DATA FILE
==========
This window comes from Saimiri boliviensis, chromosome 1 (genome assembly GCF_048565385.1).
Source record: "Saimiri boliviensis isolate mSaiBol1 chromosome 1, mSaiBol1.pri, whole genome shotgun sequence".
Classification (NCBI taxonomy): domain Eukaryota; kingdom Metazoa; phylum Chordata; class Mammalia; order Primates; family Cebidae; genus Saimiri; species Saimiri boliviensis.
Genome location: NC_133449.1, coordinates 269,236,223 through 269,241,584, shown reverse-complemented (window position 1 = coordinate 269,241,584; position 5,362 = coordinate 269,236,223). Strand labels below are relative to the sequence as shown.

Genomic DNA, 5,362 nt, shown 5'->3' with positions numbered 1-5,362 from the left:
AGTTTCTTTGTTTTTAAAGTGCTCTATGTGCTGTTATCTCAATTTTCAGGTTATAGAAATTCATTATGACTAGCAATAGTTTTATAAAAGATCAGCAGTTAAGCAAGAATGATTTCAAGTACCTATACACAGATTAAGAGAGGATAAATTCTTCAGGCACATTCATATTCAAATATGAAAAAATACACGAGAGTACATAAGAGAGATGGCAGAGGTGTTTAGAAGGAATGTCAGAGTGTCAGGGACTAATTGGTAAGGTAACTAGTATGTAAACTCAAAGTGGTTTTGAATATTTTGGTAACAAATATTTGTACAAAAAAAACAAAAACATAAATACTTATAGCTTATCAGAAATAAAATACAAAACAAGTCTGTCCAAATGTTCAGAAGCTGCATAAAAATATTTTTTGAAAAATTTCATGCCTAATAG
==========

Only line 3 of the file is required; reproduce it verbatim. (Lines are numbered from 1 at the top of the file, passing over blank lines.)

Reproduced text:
Classification (NCBI taxonomy): domain Eukaryota; kingdom Metazoa; phylum Chordata; class Mammalia; order Primates; family Cebidae; genus Saimiri; species Saimiri boliviensis.